Among those with a passion for language, the pleasurable activity of exploring the artistry of a good poem like ‘The Eagle’ is virtually endless. They will go beyond the mere prosody (sound, rhythm, etc.) and other structural features and talk about the central theme or themes, symbols, and traditions that it relates to. For, once written and published, it becomes public property among the readers. Such a poem is like a shape-shifting animal that changes the appearance of its body to attract prey as well as to escape predators. A good poem survives through generations of readers by its potential for inviting and sustaining different but informed and intelligent responses. However, poems come to life in the minds of readers, unlike shape-shifting animals in natural physical environments, like the Indonesian mimic octopus.

‘The Eagle’ is equipped with what it takes to support a variety of interpretations that could be developed around different themes that the poem may be argued to embody. One such theme is interaction between Nature and humanity, the former always having the upper hand.  Masculine pride may be another. Power and its vulnerability, and the fall of the mighty can be suggested as a theme, too. Yet another theme may be the likely collapse of the present scientific civilization due to humanity’s  vainglorious self-absorption. The poem may also be used as a medium for conveying religious themes, such as the Christian doctrine of man’s catastrophic fall from divine grace due to his disobedience, the Buddhist idea of ignorant worldlings’ helpless enslavement by ‘thirst’ (tanha or craving) despite their inherent potential for attaining enlightenment,   etc. It is not possible to dwell on any of these here. They may be safely left for the readers’ individual, private contemplation. But I feel it worthwhile to touch on something biographical about Tennyson that might provide a clue to the likely inspiration behind the composition of these lines.

Arthur Hentry Hallam and Alfred Lord Tennyson met as students at Cambridge and became the dearest of friends. Their parents and families knew about their friendship. They were both budding poets, and were, no doubt, inspired by the revolutionary political idealism of P.B. Shelley, an earlier poet of the Romantic tradition which they too followed. In 1831, Hallam and Tennyson (then aged 20 and 22 respectively),travelled to the mountainous Pyrenees area that forms a natural border between France and Spain.  They carried money and messages written in invisible ink to be delivered  to a rebel general who was planning a revolution against the then king of Spain, who was being criticized as a tyrant. While on the tour, Tennyson loved in particular a valley called Cauteretz. It was there that he saw eagles and other similar birds of prey circling high above in the sky.  (‘The Eagle’, however, was not set against that mountainous background, but instead  an ocean cliff was imagined as the setting.)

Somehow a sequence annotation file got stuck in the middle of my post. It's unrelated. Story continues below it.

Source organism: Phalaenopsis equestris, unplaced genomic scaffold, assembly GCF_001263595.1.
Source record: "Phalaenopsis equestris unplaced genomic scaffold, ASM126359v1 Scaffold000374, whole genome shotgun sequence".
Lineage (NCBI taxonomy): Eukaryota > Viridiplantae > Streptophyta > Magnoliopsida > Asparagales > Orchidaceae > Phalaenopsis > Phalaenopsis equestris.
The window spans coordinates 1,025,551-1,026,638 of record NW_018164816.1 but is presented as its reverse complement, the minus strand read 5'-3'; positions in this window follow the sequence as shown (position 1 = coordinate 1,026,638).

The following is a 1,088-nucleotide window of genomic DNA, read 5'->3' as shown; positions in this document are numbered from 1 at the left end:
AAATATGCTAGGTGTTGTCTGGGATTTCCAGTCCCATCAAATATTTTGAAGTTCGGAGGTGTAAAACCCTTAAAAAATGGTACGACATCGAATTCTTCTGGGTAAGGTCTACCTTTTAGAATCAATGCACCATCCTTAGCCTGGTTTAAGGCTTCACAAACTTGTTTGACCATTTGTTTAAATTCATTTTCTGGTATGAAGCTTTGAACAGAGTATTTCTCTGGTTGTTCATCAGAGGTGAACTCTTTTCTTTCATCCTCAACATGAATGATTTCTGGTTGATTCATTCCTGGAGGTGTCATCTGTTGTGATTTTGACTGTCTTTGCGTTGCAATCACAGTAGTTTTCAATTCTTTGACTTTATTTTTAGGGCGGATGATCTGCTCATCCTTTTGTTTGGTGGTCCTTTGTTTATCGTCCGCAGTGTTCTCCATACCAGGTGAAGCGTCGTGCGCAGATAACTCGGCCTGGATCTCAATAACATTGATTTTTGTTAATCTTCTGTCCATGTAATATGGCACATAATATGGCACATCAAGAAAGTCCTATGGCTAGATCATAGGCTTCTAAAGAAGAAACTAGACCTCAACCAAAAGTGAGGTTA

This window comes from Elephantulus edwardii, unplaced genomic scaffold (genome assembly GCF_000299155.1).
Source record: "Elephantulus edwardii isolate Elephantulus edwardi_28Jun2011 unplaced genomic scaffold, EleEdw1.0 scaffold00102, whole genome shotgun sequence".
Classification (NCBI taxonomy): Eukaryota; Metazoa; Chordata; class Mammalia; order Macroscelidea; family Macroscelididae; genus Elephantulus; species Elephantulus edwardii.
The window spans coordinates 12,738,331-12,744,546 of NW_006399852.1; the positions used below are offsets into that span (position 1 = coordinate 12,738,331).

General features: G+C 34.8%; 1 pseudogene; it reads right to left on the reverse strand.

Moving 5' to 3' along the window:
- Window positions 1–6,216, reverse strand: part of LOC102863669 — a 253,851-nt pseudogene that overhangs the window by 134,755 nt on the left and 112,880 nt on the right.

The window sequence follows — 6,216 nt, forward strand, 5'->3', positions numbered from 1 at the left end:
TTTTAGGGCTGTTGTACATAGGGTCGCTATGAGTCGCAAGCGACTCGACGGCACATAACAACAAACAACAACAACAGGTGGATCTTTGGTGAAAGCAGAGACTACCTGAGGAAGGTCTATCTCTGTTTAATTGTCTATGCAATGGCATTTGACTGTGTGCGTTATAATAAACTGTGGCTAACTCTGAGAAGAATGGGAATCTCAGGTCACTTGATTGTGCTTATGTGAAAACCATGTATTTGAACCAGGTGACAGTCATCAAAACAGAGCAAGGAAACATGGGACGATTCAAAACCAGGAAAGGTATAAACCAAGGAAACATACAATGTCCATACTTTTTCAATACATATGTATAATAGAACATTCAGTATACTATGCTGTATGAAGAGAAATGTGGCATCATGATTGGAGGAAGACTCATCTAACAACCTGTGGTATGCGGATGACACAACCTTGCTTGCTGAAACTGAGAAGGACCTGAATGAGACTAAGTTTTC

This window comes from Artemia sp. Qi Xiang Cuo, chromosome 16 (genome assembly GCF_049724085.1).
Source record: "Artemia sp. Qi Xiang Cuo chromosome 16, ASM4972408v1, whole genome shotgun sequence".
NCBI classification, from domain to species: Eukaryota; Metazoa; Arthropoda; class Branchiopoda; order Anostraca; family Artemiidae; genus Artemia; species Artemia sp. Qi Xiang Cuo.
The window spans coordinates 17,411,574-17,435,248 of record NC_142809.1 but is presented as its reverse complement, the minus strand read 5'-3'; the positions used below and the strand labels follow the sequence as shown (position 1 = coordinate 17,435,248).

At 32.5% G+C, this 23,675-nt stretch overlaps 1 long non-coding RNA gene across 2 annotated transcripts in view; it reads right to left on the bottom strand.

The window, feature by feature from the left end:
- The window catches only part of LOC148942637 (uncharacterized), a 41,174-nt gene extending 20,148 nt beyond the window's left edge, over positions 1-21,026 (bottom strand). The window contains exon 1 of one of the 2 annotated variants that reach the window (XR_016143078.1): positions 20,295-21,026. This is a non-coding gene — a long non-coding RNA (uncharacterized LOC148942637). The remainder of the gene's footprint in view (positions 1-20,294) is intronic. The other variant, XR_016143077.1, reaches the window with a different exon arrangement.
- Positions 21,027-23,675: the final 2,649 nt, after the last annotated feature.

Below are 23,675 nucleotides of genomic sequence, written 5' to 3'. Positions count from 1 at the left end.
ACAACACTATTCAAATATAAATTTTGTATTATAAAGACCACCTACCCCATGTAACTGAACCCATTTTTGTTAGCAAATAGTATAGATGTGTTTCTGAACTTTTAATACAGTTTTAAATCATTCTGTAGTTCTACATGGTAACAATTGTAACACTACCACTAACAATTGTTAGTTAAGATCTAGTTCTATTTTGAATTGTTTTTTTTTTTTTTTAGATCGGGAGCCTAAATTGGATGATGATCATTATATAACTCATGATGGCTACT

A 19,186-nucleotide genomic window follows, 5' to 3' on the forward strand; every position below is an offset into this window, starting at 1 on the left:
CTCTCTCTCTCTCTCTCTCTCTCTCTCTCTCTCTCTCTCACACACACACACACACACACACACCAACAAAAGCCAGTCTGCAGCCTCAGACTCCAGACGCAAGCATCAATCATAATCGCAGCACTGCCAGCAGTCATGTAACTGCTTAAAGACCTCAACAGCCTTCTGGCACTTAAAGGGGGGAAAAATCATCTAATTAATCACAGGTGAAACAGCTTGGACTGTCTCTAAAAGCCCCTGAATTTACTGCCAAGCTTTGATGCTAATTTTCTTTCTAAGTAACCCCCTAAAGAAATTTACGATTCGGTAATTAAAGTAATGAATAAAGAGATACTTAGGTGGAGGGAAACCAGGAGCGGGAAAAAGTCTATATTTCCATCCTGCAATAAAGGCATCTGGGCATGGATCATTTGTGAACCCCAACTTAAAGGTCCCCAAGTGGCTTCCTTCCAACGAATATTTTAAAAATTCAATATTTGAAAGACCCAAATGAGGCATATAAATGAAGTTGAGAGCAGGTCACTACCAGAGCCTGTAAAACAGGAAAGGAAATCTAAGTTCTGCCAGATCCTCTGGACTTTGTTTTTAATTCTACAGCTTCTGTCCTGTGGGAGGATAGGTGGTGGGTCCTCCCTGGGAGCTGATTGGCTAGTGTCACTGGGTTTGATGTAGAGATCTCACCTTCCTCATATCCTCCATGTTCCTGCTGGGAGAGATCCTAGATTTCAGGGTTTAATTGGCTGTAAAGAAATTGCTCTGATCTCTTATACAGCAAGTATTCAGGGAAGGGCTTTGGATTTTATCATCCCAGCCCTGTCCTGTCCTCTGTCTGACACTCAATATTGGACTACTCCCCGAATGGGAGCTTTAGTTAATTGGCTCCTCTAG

Hallam saw Tennyson’s younger sister Emily during a visit, and he fell in love with her. Then he was eighteen, the girl being only seven months younger. With everyone’s consent they got engaged to marry, but Hallam’s father required him to wait until he came of age to get married. Sometime later, father and son made a continental tour together.  While staying in a hotel in Vienna, Hallam suffered from an attack of ague (probably, malaria), but seemed to have recovered after treatment. Unexpectedly, though, a day or two later, he died of a stroke while convalescing in the same hotel.

Hallam’s death shocked both families and his friends with grief. Tennyson’s sorrow was beyond measure. His dear friend’s death had a most profound effect on his poetry. He frequently celebrated his memory in elegiac poems. Among his many poems which were connected to  Hallam’s untimely death were the often anthologized ‘The Lady of Shallot’, ‘Mariana’, and ‘Break, break, break’ . ‘In Memoriam A.H.H.’ which was written in 1849 is a much longer poem. It was about the death of his beloved friend that Tennyson wrote the memorable lines of solace: ‘Tis better to have loved and lost – Than never to have loved at all’ (which are often quoted with no relevance to the original context/given a different interpretation as referring to a failed love affair between a man and a woman); the lines are from ‘In Memoriam A.H.H.’.

‘The Eagle’ was published in 1851. Anguished memories about his most tragically lost friend must have been at the back of his mind. Tennyson had said about his friend: ….he was as near perfection as mortal man could be….”. Perhaps, he saw an image of this perfection in the eagle, but at the same time, an example or a demonstration of the inevitable condition of mortality that all humans must ultimately succumb to. Thus, ‘The Eagle’ could reflect, among other things,  yet another  instance of Tennyson trying to come to terms with the loss of his friend whom he so dearly loved and whose memory he cherished so much.